Professionals are socialized into particular ways of seeing things, perspectives with which laypeople constantly contend. What does it take to cultivate, authorize, and institutionalize a professional vision so that it gains and maintains public acceptance as valuable and legitimate knowledge? To answer this and other related questions, this course begins by examining professional training practices, thereby exploring how particular professions come to see the way they do. We go on to examine the immediate and far-reaching effects of different types of professional vision—whether on clients, on institutions, or on broader social perceptions and constructions—with an interest how professional vision materializes. Along the way, we will find that not unlike academic disciplines, there are turf wars over what kind of things, people, and problems falls into which professional purview, as well as arguments about which ways of seeing are superior. Furthermore, we will discover that—whether studying social workers, lawyers, or air traffic controllers— professionals are always under pressure to legitimate the ways they see things and to establish trust with various publics; they undertake this part of their work with unevenly distributed social resources, including different degrees of established authority and institutional security or precarity. Close readings of American pragmatist philosophy, as well as classic works by Weber and Foucault, will help us make sense of our ethnographic material. Thus, this course will be relevant to students interested in knowledge production and expertise, authority and authorization, the sociology of complex institutions, pedagogical practices, and pragmatism, as well as those who are interested in the study of professions and professionals per se.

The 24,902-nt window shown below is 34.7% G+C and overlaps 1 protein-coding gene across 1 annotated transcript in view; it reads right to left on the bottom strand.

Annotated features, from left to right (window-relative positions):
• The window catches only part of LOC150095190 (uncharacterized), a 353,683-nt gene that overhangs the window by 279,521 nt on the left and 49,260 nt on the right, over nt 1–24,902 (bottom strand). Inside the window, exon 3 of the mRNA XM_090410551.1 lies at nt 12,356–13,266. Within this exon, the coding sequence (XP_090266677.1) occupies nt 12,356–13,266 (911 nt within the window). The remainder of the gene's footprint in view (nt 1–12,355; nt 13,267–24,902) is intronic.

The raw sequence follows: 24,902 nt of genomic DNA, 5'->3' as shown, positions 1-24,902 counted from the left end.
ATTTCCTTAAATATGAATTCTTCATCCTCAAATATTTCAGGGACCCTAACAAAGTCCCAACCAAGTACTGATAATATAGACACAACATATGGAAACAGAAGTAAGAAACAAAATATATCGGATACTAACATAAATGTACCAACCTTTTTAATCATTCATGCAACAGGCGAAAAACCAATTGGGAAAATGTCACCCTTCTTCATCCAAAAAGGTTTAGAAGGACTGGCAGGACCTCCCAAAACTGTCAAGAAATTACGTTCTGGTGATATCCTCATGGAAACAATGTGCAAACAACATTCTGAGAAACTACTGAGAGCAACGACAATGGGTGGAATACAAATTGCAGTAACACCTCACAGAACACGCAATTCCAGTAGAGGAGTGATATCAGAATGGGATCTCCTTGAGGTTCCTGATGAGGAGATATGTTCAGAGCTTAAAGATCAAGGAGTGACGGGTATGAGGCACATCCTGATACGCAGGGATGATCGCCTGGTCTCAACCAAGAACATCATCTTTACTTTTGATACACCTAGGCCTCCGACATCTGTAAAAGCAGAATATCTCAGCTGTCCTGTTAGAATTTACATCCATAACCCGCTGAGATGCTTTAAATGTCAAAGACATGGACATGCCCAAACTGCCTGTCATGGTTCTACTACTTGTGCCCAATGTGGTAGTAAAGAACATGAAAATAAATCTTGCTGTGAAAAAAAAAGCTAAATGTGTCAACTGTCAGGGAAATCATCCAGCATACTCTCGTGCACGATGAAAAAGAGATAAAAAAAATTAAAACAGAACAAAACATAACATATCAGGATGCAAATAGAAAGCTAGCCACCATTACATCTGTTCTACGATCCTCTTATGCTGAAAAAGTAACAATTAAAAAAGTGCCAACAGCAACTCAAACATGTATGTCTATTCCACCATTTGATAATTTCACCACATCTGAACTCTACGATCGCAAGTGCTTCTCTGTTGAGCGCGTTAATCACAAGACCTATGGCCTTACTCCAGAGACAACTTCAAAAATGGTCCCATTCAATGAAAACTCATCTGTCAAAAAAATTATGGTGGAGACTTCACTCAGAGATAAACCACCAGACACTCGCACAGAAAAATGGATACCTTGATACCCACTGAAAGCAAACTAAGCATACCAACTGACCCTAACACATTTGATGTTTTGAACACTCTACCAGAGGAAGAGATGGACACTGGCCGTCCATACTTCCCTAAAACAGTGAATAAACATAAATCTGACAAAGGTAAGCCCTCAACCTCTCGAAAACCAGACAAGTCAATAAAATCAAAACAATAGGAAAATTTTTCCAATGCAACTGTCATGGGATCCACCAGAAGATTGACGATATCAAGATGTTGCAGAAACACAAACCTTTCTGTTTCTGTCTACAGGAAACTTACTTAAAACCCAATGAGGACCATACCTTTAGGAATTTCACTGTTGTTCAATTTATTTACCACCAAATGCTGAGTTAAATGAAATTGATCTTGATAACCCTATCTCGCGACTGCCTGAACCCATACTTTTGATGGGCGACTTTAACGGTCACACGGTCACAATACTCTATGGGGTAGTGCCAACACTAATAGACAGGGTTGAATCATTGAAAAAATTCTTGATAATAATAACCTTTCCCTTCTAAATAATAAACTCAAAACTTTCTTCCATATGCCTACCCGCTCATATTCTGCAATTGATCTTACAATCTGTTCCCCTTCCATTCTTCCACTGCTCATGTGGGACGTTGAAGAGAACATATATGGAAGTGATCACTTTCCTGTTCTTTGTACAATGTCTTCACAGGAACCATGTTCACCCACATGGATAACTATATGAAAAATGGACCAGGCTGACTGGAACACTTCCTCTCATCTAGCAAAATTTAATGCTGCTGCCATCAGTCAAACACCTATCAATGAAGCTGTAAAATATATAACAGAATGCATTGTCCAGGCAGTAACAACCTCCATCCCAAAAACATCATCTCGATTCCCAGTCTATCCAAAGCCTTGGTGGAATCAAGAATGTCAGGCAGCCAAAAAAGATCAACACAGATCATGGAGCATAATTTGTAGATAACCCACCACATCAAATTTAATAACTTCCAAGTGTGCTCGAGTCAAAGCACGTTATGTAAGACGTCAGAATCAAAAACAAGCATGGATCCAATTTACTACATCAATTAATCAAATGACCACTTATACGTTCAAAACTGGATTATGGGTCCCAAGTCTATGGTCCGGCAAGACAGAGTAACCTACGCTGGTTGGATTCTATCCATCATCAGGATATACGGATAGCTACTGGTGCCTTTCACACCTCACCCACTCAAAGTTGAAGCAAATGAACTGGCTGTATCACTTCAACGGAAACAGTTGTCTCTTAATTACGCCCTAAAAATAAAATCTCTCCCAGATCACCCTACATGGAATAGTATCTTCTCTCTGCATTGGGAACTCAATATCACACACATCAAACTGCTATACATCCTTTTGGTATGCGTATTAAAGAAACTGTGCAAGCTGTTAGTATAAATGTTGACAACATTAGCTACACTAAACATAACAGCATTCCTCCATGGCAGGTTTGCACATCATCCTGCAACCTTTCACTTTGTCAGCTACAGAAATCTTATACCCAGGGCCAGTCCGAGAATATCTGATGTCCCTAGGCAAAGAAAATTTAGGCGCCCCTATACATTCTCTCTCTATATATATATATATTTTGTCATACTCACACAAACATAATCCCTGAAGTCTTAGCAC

Courses are subject to change at any time. Please check mySSA for the quarters, days, and times that courses will be held, as well as room numbers.